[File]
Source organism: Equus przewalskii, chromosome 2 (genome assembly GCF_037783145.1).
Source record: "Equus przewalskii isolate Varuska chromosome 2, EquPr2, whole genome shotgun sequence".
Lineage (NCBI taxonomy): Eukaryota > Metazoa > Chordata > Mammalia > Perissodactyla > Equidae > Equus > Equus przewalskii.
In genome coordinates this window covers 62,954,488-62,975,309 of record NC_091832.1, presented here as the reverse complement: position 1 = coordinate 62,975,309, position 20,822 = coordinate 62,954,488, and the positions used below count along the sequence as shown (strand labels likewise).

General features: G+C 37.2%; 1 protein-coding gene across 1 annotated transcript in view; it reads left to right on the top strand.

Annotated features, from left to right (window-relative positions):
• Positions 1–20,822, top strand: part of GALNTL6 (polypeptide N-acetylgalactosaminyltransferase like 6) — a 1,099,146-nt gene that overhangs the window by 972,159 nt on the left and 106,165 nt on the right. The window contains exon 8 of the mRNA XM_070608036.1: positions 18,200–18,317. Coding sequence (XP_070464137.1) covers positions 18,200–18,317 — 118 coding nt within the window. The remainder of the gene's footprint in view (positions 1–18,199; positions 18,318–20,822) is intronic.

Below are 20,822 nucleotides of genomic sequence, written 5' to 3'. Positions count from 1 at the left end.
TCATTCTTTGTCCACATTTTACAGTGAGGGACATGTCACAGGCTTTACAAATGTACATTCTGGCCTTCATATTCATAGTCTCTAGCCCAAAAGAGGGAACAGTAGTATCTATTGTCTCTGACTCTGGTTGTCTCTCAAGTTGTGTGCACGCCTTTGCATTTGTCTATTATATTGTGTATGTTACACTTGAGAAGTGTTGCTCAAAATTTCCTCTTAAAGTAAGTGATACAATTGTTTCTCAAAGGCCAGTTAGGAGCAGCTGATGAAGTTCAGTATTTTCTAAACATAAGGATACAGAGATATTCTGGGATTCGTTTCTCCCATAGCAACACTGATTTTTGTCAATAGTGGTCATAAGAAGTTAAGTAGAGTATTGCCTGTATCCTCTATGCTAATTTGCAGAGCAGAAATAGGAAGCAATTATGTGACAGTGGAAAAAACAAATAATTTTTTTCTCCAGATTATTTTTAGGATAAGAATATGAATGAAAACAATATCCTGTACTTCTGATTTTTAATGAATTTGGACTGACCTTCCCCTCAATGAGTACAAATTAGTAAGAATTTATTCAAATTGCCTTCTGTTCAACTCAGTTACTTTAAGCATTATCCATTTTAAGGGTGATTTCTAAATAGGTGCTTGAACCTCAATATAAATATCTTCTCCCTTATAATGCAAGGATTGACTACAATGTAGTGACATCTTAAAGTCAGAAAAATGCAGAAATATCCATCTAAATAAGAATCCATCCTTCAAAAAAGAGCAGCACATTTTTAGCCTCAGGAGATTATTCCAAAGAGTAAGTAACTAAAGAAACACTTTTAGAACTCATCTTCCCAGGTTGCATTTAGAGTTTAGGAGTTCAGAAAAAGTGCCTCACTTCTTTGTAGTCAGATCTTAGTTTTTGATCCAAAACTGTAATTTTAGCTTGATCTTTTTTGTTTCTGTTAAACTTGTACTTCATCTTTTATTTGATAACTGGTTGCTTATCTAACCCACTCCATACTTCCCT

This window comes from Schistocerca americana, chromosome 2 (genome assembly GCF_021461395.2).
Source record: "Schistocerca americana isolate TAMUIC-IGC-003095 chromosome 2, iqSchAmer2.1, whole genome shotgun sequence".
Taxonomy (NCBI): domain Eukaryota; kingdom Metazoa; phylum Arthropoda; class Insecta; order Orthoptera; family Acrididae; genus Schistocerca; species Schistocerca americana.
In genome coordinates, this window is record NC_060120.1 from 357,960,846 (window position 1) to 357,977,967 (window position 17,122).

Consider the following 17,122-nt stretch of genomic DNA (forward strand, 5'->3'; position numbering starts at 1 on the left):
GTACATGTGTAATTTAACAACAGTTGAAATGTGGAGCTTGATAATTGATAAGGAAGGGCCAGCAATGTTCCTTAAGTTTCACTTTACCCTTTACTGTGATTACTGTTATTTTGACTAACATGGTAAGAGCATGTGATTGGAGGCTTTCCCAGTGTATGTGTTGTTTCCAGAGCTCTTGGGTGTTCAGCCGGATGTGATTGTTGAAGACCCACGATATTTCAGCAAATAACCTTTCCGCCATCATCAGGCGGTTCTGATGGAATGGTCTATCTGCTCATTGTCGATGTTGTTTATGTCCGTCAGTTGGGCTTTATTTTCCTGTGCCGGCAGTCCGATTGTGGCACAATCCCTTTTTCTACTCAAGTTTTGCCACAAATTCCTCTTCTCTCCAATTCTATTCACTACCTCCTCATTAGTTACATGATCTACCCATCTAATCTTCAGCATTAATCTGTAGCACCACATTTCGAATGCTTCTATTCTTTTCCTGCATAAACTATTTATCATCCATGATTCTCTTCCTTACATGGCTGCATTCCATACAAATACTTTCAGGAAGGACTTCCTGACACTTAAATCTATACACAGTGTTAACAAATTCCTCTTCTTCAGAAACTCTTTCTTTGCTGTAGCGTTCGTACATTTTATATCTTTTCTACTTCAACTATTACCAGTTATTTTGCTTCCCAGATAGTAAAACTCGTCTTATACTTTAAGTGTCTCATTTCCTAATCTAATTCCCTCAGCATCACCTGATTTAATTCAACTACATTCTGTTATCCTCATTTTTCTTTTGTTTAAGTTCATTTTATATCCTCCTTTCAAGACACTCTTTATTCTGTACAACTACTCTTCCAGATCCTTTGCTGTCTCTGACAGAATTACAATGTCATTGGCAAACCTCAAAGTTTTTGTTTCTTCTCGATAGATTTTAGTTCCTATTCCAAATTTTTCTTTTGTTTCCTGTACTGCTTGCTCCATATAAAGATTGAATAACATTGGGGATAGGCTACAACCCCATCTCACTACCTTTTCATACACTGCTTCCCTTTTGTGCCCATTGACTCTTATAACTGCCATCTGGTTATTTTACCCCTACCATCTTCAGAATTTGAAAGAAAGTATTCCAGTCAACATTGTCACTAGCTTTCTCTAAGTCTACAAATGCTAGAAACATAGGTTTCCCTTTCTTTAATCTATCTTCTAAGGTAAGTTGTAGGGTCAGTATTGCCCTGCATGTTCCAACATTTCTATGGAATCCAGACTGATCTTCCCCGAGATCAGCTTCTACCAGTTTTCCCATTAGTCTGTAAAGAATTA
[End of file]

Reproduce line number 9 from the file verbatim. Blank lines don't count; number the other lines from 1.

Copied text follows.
TCATTCTTTGTCCACATTTTACAGTGAGGGACATGTCACAGGCTTTACAAATGTACATTCTGGCCTTCATATTCATAGTCTCTAGCCCAAAAGAGGGAACAGTAGTATCTATTGTCTCTGACTCTGGTTGTCTCTCAAGTTGTGTGCACGCCTTTGCATTTGTCTATTATATTGTGTATGTTACACTTGAGAAGTGTTGCTCAAAATTTCCTCTTAAAGTAAGTGATACAATTGTTTCTCAAAGGCCAGTTAGGAGCAGCTGATGAAGTTCAGTATTTTCTAAACATAAGGATACAGAGATATTCTGGGATTCGTTTCTCCCATAGCAACACTGATTTTTGTCAATAGTGGTCATAAGAAGTTAAGTAGAGTATTGCCTGTATCCTCTATGCTAATTTGCAGAGCAGAAATAGGAAGCAATTATGTGACAGTGGAAAAAACAAATAATTTTTTTCTCCAGATTATTTTTAGGATAAGAATATGAATGAAAACAATATCCTGTACTTCTGATTTTTAATGAATTTGGACTGACCTTCCCCTCAATGAGTACAAATTAGTAAGAATTTATTCAAATTGCCTTCTGTTCAACTCAGTTACTTTAAGCATTATCCATTTTAAGGGTGATTTCTAAATAGGTGCTTGAACCTCAATATAAATATCTTCTCCCTTATAATGCAAGGATTGACTACAATGTAGTGACATCTTAAAGTCAGAAAAATGCAGAAATATCCATCTAAATAAGAATCCATCCTTCAAAAAAGAGCAGCACATTTTTAGCCTCAGGAGATTATTCCAAAGAGTAAGTAACTAAAGAAACACTTTTAGAACTCATCTTCCCAGGTTGCATTTAGAGTTTAGGAGTTCAGAAAAAGTGCCTCACTTCTTTGTAGTCAGATCTTAGTTTTTGATCCAAAACTGTAATTTTAGCTTGATCTTTTTTGTTTCTGTTAAACTTGTACTTCATCTTTTATTTGATAACTGGTTGCTTATCTAACCCACTCCATACTTCCCT